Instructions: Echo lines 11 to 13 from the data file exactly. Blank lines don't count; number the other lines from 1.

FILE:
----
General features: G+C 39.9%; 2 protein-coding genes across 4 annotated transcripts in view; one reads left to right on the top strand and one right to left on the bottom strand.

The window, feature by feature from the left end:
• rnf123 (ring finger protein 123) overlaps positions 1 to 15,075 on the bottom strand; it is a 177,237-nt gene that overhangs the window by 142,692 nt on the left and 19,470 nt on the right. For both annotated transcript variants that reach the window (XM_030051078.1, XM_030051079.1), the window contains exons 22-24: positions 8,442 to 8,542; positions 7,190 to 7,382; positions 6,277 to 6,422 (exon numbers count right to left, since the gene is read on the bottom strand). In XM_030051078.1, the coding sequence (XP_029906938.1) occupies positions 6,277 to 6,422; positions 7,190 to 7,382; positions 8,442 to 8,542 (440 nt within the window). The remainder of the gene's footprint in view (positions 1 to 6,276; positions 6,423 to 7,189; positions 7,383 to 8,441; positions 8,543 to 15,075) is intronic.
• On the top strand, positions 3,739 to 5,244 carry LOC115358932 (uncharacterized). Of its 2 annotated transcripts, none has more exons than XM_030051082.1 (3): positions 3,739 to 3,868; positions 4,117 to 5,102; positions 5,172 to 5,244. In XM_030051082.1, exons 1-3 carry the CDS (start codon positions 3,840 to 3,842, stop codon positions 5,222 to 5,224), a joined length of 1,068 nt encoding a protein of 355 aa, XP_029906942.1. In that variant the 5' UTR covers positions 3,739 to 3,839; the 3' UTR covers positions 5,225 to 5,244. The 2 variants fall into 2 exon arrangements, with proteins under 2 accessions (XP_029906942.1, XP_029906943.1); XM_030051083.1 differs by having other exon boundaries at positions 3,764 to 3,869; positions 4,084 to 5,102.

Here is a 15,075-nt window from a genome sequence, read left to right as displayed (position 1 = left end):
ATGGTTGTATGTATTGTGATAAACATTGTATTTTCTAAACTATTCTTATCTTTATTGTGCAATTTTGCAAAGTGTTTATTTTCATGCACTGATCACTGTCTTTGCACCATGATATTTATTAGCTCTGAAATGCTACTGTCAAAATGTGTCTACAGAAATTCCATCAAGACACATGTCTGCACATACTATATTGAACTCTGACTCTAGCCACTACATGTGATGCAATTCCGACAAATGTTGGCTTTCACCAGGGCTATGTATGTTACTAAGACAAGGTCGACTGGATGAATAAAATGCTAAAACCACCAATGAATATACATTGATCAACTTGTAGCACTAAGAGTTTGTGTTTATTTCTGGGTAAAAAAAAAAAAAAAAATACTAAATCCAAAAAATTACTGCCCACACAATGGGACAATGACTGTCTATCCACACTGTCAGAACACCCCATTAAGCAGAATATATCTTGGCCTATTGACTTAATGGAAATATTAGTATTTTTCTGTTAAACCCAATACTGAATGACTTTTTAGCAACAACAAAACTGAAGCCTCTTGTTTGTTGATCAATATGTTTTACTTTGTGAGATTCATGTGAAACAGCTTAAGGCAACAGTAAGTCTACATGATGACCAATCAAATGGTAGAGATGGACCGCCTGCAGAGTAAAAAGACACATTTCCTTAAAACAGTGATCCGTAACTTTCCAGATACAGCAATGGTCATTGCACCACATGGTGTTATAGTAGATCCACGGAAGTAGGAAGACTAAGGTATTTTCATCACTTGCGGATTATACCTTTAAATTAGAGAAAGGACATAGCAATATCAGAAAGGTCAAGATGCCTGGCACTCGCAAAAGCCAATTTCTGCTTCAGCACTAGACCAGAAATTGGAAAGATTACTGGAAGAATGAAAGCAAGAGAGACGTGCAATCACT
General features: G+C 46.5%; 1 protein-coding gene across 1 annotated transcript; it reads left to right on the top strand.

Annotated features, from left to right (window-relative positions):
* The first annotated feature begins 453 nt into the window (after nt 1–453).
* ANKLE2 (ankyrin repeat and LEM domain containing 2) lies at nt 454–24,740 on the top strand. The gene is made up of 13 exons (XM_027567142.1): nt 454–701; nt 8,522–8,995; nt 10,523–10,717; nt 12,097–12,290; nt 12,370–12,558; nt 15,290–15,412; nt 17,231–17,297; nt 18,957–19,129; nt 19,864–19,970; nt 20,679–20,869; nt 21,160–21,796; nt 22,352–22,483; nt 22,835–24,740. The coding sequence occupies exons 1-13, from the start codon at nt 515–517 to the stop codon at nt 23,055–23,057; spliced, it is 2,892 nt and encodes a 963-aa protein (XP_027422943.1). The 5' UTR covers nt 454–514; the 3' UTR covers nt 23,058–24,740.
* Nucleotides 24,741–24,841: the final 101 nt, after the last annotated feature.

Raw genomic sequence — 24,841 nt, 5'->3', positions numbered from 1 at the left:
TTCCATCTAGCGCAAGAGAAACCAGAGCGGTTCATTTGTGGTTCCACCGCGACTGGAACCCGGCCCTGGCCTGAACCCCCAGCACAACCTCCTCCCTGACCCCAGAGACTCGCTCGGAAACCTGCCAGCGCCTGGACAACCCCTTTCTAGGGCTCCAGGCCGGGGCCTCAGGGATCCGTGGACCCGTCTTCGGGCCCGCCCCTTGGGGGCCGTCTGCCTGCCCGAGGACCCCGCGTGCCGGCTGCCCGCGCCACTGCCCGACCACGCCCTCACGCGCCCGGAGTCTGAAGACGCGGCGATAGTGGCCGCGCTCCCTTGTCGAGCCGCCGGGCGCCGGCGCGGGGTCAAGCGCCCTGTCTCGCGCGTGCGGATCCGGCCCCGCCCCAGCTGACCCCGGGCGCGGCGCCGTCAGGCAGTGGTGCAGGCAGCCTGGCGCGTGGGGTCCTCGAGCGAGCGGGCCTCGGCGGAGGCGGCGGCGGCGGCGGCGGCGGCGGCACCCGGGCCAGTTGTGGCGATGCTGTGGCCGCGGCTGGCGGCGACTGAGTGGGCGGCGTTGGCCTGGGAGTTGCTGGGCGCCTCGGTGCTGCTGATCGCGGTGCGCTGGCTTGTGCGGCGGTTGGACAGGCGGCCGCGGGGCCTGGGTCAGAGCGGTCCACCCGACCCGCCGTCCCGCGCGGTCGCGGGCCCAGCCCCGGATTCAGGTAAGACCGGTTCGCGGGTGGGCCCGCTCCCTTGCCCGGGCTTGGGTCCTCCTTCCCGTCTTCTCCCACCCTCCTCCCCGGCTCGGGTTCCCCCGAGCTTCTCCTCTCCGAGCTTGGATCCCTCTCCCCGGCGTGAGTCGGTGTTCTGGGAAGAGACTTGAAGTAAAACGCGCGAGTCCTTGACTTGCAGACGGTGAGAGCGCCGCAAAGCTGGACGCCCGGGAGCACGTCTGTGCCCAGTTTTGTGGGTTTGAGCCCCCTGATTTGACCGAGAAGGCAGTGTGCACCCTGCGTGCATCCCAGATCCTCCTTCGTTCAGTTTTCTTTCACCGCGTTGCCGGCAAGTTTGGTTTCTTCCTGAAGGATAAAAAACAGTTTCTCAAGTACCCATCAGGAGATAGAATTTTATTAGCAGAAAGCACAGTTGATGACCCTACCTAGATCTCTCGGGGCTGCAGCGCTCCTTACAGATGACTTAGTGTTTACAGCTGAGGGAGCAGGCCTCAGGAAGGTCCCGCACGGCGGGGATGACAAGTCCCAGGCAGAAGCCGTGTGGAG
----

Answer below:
* Nucleotides 24,741–24,841: the final 101 nt, after the last annotated feature.

Raw genomic sequence — 24,841 nt, 5'->3', positions numbered from 1 at the left:
TTCCATCTAGCGCAAGAGAAACCAGAGCGGTTCATTTGTGGTTCCACCGCGACTGGAACCCGGCCCTGGCCTGAACCCCCAGCACAACCTCCTCCCTGACCCCAGAGACTCGCTCGGAAACCTGCCAGCGCCTGGACAACCCCTTTCTAGGGCTCCAGGCCGGGGCCTCAGGGATCCGTGGACCCGTCTTCGGGCCCGCCCCTTGGGGGCCGTCTGCCTGCCCGAGGACCCCGCGTGCCGGCTGCCCGCGCCACTGCCCGACCACGCCCTCACGCGCCCGGAGTCTGAAGACGCGGCGATAGTGGCCGCGCTCCCTTGTCGAGCCGCCGGGCGCCGGCGCGGGGTCAAGCGCCCTGTCTCGCGCGTGCGGATCCGGCCCCGCCCCAGCTGACCCCGGGCGCGGCGCCGTCAGGCAGTGGTGCAGGCAGCCTGGCGCGTGGGGTCCTCGAGCGAGCGGGCCTCGGCGGAGGCGGCGGCGGCGGCGGCGGCGGCGGCACCCGGGCCAGTTGTGGCGATGCTGTGGCCGCGGCTGGCGGCGACTGAGTGGGCGGCGTTGGCCTGGGAGTTGCTGGGCGCCTCGGTGCTGCTGATCGCGGTGCGCTGGCTTGTGCGGCGGTTGGACAGGCGGCCGCGGGGCCTGGGTCAGAGCGGTCCACCCGACCCGCCGTCCCGCGCGGTCGCGGGCCCAGCCCCGGATTCAGGTAAGACCGGTTCGCGGGTGGGCCCGCTCCCTTGCCCGGGCTTGGGTCCTCCTTCCCGTCTTCTCCCACCCTCCTCCCCGGCTCGGGTTCCCCCGAGCTTCTCCTCTCCGAGCTTGGATCCCTCTCCCCGGCGTGAGTCGGTGTTCTGGGAAGAGACTTGAAGTAAAACGCGCGAGTCCTTGACTTGCAGACGGTGAGAGCGCCGCAAAGCTGGACGCCCGGGAGCACGTCTGTGCCCAGTTTTGTGGGTTTGAGCCCCCTGATTTGACCGAGAAGGCAGTGTGCACCCTGCGTGCATCCCAGATCCTCCTTCGTTCAGTTTTCTTTCACCGCGTTGCCGGCAAGTTTGGTTTCTTCCTGAAGGATAAAAAACAGTTTCTCAAGTACCCATCAGGAGATAGAATTTTATTAGCAGAAAGCACAGTTGATGACCCTACCTAGATCTCTCGGGGCTGCAGCGCTCCTTACAGATGACTTAGTGTTTACAGCTGAGGGAGCAGGCCTCAGGAAGGTCCCGCACGGCGGGGATGACAAGTCCCAGGCAGAAGCCGTGTGGAG